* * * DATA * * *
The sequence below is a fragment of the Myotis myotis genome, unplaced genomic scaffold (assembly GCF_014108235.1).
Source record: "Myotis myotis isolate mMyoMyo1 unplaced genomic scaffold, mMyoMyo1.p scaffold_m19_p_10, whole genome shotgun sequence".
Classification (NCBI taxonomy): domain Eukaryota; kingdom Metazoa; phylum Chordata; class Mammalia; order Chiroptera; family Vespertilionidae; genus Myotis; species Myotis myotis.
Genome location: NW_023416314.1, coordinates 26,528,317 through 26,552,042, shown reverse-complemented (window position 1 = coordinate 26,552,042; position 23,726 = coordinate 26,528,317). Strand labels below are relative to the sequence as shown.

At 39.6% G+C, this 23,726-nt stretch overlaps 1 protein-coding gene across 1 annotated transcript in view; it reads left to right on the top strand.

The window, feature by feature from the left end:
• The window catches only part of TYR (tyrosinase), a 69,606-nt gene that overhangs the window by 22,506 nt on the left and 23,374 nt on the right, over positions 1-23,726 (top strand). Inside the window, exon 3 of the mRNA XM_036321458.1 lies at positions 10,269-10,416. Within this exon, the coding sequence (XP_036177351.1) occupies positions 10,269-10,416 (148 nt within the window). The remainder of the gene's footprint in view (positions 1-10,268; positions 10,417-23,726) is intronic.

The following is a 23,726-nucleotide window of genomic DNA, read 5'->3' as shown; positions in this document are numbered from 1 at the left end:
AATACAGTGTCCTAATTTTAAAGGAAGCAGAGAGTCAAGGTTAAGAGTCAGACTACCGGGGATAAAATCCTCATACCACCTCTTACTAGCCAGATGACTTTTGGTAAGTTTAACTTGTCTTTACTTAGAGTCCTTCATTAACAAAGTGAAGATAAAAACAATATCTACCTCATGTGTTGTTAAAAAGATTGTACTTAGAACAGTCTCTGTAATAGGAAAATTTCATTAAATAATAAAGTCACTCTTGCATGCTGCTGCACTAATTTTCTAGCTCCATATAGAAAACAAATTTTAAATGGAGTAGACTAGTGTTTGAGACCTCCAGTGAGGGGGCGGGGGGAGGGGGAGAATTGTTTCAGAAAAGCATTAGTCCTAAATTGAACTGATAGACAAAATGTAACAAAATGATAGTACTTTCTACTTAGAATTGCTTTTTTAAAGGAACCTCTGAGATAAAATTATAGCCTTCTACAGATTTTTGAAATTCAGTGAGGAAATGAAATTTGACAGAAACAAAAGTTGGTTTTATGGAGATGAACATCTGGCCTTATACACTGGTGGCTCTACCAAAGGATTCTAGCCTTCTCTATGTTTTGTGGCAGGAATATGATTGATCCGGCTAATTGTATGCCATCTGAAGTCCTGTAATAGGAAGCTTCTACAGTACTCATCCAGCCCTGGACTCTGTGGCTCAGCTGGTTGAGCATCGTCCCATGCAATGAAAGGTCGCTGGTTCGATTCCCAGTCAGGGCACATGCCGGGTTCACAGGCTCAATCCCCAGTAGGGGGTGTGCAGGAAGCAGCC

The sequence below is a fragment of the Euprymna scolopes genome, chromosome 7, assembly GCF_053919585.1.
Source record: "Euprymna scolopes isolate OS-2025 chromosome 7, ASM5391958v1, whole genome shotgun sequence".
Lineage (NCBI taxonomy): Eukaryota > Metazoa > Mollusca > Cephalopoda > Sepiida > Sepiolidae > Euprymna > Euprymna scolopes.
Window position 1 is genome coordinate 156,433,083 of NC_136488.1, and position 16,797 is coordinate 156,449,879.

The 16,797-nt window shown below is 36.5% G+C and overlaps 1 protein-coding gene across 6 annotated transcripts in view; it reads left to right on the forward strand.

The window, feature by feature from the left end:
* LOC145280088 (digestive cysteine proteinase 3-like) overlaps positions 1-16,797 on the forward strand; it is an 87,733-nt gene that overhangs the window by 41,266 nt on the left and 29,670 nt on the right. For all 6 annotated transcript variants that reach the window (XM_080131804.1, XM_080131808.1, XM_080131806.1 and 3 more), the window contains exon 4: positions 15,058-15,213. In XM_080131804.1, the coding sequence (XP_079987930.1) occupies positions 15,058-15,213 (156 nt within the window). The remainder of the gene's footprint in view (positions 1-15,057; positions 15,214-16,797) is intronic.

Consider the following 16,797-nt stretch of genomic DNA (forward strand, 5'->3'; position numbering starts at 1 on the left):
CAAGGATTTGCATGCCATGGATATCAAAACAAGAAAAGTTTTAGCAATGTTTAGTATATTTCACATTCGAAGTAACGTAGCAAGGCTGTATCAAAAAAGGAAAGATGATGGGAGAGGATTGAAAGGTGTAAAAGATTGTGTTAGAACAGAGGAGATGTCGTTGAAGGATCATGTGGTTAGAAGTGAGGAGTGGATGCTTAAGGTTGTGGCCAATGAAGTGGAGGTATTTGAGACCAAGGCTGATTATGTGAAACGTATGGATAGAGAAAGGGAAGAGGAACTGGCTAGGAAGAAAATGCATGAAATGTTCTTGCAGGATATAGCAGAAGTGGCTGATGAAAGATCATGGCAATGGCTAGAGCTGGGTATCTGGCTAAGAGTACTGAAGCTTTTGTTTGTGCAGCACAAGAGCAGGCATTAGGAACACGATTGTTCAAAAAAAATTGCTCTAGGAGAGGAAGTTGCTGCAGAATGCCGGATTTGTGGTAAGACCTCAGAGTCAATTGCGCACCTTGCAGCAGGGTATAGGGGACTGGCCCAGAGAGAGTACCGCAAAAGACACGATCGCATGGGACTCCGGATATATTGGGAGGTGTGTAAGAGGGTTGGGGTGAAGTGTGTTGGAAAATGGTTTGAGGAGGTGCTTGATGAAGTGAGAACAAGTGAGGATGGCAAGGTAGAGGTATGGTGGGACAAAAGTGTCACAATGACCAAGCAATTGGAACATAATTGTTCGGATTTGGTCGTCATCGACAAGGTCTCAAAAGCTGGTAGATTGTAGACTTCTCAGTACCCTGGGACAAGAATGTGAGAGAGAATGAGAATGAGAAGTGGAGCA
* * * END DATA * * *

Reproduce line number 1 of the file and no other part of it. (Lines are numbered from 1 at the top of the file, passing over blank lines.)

The sequence below is a fragment of the Myotis myotis genome, unplaced genomic scaffold (assembly GCF_014108235.1).